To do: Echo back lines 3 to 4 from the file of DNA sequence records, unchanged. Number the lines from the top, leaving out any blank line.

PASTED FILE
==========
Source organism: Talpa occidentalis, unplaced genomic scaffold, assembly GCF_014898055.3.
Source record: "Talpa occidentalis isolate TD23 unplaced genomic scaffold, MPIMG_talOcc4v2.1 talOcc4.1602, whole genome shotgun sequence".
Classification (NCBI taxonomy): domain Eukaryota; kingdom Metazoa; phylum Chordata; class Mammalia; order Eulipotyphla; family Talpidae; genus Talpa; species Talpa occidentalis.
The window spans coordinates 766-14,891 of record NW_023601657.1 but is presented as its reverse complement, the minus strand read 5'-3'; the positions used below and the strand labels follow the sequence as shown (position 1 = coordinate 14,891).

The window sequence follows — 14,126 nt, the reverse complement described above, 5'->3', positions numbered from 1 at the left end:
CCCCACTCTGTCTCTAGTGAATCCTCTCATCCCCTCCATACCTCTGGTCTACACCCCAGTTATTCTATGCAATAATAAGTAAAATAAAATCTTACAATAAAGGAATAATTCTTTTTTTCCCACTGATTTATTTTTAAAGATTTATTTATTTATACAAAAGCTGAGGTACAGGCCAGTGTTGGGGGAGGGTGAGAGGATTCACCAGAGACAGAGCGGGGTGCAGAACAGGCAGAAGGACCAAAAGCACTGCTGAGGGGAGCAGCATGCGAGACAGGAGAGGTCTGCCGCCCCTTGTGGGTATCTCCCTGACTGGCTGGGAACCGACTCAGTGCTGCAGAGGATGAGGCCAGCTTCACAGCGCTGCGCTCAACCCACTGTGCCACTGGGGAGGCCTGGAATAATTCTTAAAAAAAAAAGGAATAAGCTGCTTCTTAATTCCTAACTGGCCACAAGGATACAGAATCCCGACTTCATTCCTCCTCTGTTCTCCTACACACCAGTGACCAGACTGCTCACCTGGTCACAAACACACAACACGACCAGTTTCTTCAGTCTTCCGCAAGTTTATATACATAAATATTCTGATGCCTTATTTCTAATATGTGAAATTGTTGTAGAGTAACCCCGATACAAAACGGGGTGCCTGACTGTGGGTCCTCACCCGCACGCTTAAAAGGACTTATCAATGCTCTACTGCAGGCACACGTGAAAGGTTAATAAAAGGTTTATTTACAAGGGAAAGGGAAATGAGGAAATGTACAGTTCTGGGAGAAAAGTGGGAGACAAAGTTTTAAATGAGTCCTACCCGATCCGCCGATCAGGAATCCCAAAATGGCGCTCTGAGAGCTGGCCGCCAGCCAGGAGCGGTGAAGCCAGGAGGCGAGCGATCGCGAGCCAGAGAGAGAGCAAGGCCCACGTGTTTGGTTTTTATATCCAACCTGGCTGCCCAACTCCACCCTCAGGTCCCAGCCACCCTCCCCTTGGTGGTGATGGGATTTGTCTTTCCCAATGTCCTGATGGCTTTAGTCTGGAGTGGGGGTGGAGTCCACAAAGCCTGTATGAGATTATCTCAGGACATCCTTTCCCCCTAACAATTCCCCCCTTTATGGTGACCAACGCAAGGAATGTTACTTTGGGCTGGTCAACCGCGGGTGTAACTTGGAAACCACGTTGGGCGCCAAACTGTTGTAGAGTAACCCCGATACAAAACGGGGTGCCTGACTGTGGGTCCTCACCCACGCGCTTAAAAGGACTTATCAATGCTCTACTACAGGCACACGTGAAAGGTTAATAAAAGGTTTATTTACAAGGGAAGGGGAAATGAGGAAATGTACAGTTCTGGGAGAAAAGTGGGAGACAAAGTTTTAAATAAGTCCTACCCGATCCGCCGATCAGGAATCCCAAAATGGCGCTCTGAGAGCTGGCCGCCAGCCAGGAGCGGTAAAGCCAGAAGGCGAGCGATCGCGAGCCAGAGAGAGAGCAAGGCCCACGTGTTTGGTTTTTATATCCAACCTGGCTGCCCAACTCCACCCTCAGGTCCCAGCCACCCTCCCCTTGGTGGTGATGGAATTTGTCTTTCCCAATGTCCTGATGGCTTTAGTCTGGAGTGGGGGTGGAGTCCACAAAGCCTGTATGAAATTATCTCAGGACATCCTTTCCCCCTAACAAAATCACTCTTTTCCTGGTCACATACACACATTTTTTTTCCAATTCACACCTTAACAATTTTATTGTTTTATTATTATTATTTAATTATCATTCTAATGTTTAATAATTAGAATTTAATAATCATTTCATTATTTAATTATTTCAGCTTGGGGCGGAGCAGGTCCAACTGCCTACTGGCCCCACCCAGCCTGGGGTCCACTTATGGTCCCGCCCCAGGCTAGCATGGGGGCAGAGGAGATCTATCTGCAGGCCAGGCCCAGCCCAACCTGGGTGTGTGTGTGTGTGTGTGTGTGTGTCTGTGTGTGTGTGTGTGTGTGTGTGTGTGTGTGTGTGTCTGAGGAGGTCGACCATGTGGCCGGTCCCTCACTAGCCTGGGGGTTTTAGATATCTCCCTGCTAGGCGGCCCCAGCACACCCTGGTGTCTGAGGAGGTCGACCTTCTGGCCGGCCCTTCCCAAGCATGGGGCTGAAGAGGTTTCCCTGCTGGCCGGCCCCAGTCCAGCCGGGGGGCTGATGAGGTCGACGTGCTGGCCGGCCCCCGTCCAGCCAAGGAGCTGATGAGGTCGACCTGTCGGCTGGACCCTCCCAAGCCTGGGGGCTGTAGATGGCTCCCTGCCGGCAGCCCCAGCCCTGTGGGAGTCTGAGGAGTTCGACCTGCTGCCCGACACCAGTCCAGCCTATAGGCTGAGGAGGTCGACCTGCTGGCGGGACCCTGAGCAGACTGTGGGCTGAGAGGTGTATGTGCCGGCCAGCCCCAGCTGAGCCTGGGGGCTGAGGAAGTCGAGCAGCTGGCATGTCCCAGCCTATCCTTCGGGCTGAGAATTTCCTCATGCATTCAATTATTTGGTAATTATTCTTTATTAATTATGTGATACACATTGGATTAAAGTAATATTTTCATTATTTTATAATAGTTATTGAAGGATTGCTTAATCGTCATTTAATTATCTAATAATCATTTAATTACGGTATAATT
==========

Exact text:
Classification (NCBI taxonomy): domain Eukaryota; kingdom Metazoa; phylum Chordata; class Mammalia; order Eulipotyphla; family Talpidae; genus Talpa; species Talpa occidentalis.
The window spans coordinates 766-14,891 of record NW_023601657.1 but is presented as its reverse complement, the minus strand read 5'-3'; the positions used below and the strand labels follow the sequence as shown (position 1 = coordinate 14,891).